Setting up a pharmaceutical cleaning strategy

Cleaning is an essential practice for any pharmaceutical activity. Difficulties can arise from the fact that the concept of ‘clean’ is not easily defined or can be related to non-evident residues.


Defining differences between sterilization and cleaning treatments, for example, is important to understand in-depth the main problems and peculiarities when setting up a cleaning strategy.


The kinetics of ordinary sterilization processes are well understood: to sterilize means to destroy or inactivate microorganisms. In this perspective, we know the target and we can define it in terms of a number (CFU/unit) and resistance (D, z). Though the definition of sterile product/ item is probabilistic (PNSU – Probability of Non-Sterile Unit or SAL – Sterility Assurance Level), it is universally accepted.


On the other hand, for a cleaning process, the “enemy” is not defined and, in any case, can vary on a case-by-case basis: residue of previously processed product, diluents, solvents, lubricants, microorganisms, etc. There is no absolute definition of cleanliness. The kinetics of the cleaning procedure are unknown. Consequently, also the definition of “cleaning dose” to be provided is undetermined.


In these conditions, even regulatory bodies struggle. Essentially, they allow manufacturers considerable flexibility in establishing their own cleaning specifications. The FDA, for example, does not define methods describing how a cleaning process should be validated. FDA inspectors have to assess the rationale used to set the cleaning limits, making sure that their basis are scientifically justifiable and grounded on adequate knowledge of the materials involved.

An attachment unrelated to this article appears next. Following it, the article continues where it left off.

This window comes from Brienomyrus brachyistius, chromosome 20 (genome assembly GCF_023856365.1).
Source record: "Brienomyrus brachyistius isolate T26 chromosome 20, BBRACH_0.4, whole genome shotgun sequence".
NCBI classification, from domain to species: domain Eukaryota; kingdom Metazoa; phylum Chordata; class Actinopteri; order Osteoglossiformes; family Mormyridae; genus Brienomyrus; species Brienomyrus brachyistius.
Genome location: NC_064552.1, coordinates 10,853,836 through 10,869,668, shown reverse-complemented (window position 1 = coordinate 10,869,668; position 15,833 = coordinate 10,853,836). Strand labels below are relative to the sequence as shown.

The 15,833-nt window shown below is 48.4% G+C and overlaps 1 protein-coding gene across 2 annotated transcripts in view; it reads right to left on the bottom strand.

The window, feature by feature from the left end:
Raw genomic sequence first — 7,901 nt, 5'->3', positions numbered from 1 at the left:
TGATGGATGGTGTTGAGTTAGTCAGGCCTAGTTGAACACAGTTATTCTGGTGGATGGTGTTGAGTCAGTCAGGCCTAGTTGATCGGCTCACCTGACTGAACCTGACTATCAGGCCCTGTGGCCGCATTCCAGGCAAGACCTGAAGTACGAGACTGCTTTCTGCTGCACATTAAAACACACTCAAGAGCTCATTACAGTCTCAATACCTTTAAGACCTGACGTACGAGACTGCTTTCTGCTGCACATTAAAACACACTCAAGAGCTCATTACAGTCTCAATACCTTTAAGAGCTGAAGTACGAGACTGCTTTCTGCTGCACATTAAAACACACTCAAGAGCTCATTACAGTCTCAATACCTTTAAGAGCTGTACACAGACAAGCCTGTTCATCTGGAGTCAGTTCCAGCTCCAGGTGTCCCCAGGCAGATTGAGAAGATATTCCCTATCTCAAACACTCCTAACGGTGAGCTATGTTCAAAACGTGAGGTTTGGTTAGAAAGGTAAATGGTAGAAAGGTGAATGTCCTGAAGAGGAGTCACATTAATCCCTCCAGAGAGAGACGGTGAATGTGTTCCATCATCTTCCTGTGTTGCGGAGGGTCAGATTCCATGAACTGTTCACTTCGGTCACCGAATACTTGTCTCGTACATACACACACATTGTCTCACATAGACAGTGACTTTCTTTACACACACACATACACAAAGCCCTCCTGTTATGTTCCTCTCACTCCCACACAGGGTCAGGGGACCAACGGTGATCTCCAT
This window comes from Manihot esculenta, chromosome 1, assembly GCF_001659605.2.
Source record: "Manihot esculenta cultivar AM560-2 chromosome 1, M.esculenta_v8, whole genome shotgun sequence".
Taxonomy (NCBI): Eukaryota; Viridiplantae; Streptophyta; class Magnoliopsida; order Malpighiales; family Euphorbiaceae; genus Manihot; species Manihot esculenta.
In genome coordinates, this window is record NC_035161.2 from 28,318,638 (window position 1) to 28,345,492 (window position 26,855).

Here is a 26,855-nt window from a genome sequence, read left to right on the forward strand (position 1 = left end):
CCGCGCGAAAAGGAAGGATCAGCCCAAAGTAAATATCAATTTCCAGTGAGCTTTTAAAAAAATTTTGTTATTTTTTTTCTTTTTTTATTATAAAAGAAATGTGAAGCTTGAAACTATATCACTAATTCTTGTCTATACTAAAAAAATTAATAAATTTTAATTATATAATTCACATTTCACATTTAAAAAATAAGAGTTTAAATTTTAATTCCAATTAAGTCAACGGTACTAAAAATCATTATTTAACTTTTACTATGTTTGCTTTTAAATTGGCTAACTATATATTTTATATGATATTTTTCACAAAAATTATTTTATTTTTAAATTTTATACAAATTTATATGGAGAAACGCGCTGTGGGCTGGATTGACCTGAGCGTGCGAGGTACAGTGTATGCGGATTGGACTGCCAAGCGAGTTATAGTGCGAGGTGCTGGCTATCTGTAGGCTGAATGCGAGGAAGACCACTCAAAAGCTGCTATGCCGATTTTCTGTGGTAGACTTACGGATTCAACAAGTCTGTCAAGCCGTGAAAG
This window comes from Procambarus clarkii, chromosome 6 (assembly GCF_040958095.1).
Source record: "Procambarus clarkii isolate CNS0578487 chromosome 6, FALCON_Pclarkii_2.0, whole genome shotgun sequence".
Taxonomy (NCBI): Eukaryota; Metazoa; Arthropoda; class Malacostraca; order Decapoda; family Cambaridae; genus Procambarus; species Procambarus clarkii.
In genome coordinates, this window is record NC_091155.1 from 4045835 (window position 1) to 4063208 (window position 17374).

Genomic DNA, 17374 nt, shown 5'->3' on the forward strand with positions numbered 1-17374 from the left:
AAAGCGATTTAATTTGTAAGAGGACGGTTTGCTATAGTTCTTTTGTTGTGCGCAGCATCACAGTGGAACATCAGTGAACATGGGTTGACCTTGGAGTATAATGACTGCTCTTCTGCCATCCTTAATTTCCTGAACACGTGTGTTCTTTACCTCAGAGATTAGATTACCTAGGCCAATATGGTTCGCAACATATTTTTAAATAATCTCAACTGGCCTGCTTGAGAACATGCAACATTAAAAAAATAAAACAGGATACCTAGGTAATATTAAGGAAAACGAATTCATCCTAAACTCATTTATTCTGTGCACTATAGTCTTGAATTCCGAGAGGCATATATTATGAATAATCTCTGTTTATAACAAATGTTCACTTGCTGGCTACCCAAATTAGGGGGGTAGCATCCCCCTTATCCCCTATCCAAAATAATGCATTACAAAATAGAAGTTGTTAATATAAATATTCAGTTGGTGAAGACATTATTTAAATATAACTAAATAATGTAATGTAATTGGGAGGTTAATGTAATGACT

This is the reason why Fedegari have published a new e-book: to discuss the main challenges on taking the right decisions while developing a cleaning strategy. New requirements have been faced by manufacturers, new targets have been fixed and the evidence that these are met is shown through successful case studies. Our aim was to highlight the best practices and existing solutions to support your decision-making.

This is certainly a multidisciplinary issue that involves various company areas: from “Regulations” to Engineering, from Quality Control lab to Production department. Fedegari have collected contributions of all these areas together in order develop a robust and repeatable cleaning process.

In their new E-book you will find:

  • Aspects Distinguishing a Cleaning Process
  • Steps for Setting Up a Cleaning Procedure
  • Case Study I: Removal of Bacterial Endotoxins